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Invocation Chaining

Invocation chaining means that you are not limited to merely accessing one class/object member in a given statement with the . operator but may continue to access further members in a given statement. For example, let's say that we wanted to convert an integer value to a String object representation and then retrieve the first digit from the string as a character. We might perform this task as follows:

int i = 72;
String str = String.valueOf(i);
char firstChar = str.charAt(0);
System.out.println(firstChar); // prints 7


This code is perfectly fine, but we could have also implemented this code in a neater fashion using invocation chaining as follows.

int i = 72;
char firstChar = String.valueOf(i).charAt(0);
System.out.println(firstChar); // prints 7 also


It's quite easy to see how this works. The . operator has a left (left to right) precedence, as seen in the operator precedence table in . With this in mind, we can see that the following statement is evaluated first of all:

String.valueOf(i)


This will return a new String object representation of the integer variable i passed to it. Then the method charAt is invoked on the new String object, returning the first character in the string to the variable firstChar. You should look at the statement String.valueOf(i) as a reference to the String object itself, which it is, as this is what the method returns. You can then access members of the String object like charAt that we accessed. If we said that we had a Person object inside a Planet object that in turn was inside a SolarSystem object, and the SolarSystem object was inside a Universe object, we may access the Person object from a reference to the Universe object as follows.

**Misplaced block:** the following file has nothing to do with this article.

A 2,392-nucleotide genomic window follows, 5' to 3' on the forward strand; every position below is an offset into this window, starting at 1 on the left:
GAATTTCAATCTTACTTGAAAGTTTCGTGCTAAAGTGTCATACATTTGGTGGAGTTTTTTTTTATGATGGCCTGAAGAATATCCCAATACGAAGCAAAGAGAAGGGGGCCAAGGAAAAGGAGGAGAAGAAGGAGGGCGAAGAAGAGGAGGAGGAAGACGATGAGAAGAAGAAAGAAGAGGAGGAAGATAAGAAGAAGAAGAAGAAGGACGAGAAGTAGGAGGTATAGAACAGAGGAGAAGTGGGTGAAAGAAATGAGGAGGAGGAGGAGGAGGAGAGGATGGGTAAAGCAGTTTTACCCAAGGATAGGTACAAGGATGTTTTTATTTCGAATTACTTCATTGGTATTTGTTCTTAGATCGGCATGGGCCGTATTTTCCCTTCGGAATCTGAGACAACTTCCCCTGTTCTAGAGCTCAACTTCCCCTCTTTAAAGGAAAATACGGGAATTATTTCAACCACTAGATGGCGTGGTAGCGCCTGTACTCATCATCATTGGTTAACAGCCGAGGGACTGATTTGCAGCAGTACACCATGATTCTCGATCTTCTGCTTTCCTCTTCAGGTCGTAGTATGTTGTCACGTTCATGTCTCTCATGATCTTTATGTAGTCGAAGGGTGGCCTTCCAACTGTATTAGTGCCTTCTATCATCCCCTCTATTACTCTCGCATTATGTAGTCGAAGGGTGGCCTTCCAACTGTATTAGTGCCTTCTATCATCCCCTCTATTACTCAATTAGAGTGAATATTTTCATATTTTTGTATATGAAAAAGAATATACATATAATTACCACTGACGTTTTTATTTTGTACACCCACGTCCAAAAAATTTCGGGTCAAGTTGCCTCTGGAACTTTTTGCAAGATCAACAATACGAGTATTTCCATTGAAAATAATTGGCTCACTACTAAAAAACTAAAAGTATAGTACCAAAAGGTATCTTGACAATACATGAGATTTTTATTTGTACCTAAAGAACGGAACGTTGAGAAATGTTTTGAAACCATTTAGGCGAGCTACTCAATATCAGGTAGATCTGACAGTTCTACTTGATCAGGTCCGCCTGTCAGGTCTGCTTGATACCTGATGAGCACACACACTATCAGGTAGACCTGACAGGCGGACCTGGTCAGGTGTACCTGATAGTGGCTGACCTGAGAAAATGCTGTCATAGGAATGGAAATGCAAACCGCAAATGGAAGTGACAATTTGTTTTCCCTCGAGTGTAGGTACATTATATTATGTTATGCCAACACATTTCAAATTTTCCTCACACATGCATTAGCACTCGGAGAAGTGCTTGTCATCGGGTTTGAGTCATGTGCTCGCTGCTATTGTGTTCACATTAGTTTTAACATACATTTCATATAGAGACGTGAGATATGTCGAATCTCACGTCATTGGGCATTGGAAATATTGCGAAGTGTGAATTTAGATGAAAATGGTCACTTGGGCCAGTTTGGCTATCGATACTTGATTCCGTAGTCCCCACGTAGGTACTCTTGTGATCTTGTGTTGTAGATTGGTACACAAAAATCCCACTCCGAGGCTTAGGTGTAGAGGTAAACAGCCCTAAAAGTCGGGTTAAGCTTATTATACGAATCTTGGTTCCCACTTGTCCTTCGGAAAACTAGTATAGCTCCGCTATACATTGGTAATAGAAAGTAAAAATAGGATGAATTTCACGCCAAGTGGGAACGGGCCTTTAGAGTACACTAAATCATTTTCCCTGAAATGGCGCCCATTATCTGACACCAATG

Person bob = myUniverse.mySolarSystem.myPlanet.myPerson;


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